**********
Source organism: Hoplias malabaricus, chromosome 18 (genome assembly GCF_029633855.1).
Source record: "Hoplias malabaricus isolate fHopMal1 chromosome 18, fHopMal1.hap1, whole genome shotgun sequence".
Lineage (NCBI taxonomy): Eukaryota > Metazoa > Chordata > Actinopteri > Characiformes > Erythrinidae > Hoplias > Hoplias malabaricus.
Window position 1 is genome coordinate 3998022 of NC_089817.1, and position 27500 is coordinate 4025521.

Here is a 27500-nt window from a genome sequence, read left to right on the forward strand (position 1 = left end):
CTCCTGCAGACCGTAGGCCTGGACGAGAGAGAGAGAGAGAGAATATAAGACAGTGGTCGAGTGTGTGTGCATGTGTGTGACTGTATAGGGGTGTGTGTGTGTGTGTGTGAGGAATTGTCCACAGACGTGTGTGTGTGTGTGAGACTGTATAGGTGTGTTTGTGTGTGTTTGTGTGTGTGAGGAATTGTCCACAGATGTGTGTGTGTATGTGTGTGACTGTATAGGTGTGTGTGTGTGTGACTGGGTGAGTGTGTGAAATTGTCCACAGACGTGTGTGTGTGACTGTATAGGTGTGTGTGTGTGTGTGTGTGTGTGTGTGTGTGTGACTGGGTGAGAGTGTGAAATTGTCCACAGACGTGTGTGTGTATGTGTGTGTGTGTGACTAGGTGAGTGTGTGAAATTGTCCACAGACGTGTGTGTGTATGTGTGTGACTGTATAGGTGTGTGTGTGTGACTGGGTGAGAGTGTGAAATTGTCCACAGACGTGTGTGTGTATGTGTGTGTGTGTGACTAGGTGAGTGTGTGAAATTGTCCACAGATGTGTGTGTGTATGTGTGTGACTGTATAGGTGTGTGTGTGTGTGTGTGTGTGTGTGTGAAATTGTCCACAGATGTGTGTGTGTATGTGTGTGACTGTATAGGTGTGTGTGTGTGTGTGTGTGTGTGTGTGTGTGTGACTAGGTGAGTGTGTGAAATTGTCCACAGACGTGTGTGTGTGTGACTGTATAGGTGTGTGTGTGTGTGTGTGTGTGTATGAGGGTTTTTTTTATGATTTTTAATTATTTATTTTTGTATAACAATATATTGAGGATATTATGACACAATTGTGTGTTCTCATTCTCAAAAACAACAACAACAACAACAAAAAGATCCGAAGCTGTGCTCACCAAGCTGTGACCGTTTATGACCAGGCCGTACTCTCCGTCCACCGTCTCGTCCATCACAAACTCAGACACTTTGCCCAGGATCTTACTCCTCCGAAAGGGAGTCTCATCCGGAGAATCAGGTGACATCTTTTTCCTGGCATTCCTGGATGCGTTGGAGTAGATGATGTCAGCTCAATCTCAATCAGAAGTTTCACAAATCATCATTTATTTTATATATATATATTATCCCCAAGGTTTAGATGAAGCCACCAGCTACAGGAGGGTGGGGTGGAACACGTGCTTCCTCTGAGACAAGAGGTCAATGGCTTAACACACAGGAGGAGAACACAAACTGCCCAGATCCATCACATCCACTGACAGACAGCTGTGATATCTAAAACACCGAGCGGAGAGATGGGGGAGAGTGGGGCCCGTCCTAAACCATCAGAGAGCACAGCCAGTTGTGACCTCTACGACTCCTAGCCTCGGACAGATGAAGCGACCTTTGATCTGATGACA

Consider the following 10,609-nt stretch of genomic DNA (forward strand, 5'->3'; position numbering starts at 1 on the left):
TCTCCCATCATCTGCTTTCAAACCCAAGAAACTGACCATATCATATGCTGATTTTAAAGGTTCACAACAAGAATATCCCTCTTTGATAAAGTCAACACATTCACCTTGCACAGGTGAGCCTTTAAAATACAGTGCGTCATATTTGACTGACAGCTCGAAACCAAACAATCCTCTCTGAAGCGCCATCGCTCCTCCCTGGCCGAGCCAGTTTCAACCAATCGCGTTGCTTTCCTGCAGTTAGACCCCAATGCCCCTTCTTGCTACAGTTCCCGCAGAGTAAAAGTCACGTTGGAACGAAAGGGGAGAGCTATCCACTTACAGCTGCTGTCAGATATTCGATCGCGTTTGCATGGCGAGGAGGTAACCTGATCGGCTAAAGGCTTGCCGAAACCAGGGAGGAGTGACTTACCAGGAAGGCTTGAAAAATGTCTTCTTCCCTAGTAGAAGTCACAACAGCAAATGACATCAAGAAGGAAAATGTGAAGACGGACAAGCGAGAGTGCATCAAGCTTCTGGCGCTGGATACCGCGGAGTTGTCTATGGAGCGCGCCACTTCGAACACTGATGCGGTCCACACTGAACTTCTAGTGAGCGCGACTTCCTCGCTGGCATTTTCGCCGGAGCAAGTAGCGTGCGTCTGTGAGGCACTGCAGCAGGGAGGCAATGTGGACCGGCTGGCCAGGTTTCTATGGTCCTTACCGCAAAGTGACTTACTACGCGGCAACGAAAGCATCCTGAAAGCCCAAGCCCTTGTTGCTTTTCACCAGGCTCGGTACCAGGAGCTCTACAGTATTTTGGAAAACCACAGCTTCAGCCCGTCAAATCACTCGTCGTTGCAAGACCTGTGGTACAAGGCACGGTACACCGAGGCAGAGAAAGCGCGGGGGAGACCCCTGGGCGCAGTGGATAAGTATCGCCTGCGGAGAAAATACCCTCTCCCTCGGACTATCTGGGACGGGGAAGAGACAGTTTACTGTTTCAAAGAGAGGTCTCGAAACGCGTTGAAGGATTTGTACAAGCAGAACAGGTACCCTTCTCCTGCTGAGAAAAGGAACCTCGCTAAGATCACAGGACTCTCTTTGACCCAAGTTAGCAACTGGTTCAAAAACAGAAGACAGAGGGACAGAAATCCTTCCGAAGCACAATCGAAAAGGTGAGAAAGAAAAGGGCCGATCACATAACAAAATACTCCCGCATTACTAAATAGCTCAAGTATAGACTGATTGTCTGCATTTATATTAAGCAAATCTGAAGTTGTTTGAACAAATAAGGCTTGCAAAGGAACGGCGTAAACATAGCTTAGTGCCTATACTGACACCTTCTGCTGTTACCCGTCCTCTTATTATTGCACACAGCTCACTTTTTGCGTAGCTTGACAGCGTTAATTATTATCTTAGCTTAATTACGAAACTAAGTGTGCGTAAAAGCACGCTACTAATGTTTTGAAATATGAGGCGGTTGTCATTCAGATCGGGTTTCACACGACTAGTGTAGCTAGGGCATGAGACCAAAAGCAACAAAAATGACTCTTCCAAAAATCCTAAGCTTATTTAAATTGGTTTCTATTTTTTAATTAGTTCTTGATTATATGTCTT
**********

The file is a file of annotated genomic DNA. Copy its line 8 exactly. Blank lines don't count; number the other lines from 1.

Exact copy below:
TCTCCCATCATCTGCTTTCAAACCCAAGAAACTGACCATATCATATGCTGATTTTAAAGGTTCACAACAAGAATATCCCTCTTTGATAAAGTCAACACATTCACCTTGCACAGGTGAGCCTTTAAAATACAGTGCGTCATATTTGACTGACAGCTCGAAACCAAACAATCCTCTCTGAAGCGCCATCGCTCCTCCCTGGCCGAGCCAGTTTCAACCAATCGCGTTGCTTTCCTGCAGTTAGACCCCAATGCCCCTTCTTGCTACAGTTCCCGCAGAGTAAAAGTCACGTTGGAACGAAAGGGGAGAGCTATCCACTTACAGCTGCTGTCAGATATTCGATCGCGTTTGCATGGCGAGGAGGTAACCTGATCGGCTAAAGGCTTGCCGAAACCAGGGAGGAGTGACTTACCAGGAAGGCTTGAAAAATGTCTTCTTCCCTAGTAGAAGTCACAACAGCAAATGACATCAAGAAGGAAAATGTGAAGACGGACAAGCGAGAGTGCATCAAGCTTCTGGCGCTGGATACCGCGGAGTTGTCTATGGAGCGCGCCACTTCGAACACTGATGCGGTCCACACTGAACTTCTAGTGAGCGCGACTTCCTCGCTGGCATTTTCGCCGGAGCAAGTAGCGTGCGTCTGTGAGGCACTGCAGCAGGGAGGCAATGTGGACCGGCTGGCCAGGTTTCTATGGTCCTTACCGCAAAGTGACTTACTACGCGGCAACGAAAGCATCCTGAAAGCCCAAGCCCTTGTTGCTTTTCACCAGGCTCGGTACCAGGAGCTCTACAGTATTTTGGAAAACCACAGCTTCAGCCCGTCAAATCACTCGTCGTTGCAAGACCTGTGGTACAAGGCACGGTACACCGAGGCAGAGAAAGCGCGGGGGAGACCCCTGGGCGCAGTGGATAAGTATCGCCTGCGGAGAAAATACCCTCTCCCTCGGACTATCTGGGACGGGGAAGAGACAGTTTACTGTTTCAAAGAGAGGTCTCGAAACGCGTTGAAGGATTTGTACAAGCAGAACAGGTACCCTTCTCCTGCTGAGAAAAGGAACCTCGCTAAGATCACAGGACTCTCTTTGACCCAAGTTAGCAACTGGTTCAAAAACAGAAGACAGAGGGACAGAAATCCTTCCGAAGCACAATCGAAAAGGTGAGAAAGAAAAGGGCCGATCACATAACAAAATACTCCCGCATTACTAAATAGCTCAAGTATAGACTGATTGTCTGCATTTATATTAAGCAAATCTGAAGTTGTTTGAACAAATAAGGCTTGCAAAGGAACGGCGTAAACATAGCTTAGTGCCTATACTGACACCTTCTGCTGTTACCCGTCCTCTTATTATTGCACACAGCTCACTTTTTGCGTAGCTTGACAGCGTTAATTATTATCTTAGCTTAATTACGAAACTAAGTGTGCGTAAAAGCACGCTACTAATGTTTTGAAATATGAGGCGGTTGTCATTCAGATCGGGTTTCACACGACTAGTGTAGCTAGGGCATGAGACCAAAAGCAACAAAAATGACTCTTCCAAAAATCCTAAGCTTATTTAAATTGGTTTCTATTTTTTAATTAGTTCTTGATTATATGTCTT